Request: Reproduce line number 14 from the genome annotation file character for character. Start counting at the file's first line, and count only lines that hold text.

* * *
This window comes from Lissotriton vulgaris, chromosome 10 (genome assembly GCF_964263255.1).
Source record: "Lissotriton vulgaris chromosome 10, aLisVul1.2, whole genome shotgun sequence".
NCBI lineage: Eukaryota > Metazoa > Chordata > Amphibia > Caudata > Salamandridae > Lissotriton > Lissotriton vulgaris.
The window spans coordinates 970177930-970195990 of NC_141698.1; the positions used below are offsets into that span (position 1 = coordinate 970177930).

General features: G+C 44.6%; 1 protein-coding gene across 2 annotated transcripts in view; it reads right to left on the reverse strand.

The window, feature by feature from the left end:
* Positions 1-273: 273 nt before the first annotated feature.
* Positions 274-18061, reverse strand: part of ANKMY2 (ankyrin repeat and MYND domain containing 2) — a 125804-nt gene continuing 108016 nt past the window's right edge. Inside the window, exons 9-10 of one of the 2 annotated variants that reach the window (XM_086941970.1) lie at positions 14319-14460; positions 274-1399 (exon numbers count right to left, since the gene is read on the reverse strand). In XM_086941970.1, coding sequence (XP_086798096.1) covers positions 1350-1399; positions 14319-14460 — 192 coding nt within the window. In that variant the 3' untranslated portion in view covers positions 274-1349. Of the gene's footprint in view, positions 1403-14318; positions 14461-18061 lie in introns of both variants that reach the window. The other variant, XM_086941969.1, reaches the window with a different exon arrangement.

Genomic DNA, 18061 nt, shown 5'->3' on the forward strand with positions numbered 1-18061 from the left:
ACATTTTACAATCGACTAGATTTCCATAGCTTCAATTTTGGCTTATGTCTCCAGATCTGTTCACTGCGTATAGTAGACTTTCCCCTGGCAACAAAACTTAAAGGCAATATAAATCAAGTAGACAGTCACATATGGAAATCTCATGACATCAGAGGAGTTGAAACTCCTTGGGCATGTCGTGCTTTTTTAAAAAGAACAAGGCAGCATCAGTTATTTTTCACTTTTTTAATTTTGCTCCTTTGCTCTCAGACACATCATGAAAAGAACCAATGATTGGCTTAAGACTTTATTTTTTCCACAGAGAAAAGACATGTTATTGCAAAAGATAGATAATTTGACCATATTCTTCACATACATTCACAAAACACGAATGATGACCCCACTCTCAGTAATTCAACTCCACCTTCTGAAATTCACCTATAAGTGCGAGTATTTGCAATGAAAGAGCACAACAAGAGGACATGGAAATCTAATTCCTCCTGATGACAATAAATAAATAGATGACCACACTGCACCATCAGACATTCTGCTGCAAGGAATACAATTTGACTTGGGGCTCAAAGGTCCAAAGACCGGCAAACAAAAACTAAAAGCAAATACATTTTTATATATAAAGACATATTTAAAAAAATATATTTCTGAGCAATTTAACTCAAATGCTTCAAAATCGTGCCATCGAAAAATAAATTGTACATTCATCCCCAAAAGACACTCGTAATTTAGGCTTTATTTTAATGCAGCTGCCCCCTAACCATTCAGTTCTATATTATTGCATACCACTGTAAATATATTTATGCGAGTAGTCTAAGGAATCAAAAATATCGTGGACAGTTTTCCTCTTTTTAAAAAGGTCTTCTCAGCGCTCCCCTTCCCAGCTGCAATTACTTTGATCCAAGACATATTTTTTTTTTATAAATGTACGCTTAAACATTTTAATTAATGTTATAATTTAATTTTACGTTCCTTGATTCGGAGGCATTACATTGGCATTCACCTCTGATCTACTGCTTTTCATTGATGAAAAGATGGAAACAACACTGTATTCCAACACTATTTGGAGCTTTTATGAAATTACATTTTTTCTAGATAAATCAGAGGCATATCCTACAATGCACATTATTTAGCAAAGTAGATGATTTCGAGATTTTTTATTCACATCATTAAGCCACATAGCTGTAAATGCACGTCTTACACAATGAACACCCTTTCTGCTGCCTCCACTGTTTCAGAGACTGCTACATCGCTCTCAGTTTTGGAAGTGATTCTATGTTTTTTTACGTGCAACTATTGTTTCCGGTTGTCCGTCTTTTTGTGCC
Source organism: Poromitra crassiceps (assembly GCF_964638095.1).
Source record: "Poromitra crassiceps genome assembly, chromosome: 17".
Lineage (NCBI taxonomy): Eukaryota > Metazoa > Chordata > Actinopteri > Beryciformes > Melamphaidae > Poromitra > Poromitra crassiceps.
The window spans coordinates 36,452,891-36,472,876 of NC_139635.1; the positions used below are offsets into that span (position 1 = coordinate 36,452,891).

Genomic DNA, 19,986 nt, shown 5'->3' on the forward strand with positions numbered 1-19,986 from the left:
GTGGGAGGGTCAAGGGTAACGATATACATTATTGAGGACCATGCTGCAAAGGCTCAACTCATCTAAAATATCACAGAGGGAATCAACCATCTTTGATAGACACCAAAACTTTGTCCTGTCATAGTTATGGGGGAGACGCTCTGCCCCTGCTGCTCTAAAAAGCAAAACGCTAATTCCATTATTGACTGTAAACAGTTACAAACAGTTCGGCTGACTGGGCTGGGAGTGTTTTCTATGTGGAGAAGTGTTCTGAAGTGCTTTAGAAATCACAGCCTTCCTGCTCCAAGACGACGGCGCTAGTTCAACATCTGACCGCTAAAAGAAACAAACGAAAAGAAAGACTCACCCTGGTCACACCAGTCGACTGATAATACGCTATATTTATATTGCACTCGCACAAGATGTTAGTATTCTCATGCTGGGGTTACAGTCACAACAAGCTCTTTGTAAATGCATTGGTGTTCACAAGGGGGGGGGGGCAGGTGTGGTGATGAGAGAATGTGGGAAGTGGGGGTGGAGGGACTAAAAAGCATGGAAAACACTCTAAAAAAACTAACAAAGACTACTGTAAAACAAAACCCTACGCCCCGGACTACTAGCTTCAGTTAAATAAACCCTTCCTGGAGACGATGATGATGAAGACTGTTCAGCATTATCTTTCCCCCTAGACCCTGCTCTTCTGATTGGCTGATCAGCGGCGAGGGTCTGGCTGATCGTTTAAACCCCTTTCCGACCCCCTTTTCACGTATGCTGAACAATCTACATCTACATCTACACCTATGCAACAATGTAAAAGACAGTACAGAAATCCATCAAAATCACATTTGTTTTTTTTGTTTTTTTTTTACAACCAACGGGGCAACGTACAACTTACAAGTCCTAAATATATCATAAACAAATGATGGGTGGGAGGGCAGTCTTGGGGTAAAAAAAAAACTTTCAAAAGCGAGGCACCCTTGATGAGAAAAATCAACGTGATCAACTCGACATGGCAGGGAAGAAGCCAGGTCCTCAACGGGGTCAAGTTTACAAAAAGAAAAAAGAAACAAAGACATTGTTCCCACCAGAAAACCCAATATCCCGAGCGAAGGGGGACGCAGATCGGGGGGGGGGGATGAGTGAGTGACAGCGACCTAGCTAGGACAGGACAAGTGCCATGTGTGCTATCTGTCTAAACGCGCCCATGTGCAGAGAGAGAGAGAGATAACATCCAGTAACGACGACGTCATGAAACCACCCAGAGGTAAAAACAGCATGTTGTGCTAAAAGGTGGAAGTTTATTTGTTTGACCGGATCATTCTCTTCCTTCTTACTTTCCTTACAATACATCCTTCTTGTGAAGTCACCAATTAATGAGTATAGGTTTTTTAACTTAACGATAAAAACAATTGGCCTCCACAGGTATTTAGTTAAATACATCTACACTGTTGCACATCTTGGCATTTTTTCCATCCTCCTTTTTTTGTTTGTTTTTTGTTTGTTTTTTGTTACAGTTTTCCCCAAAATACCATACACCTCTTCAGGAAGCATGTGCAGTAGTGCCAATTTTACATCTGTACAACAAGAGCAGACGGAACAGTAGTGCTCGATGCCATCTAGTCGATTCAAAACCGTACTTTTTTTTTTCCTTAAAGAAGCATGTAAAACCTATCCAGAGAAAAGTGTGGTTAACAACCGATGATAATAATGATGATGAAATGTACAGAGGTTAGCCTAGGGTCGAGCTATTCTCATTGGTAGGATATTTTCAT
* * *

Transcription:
The window spans coordinates 36,452,891-36,472,876 of NC_139635.1; the positions used below are offsets into that span (position 1 = coordinate 36,452,891).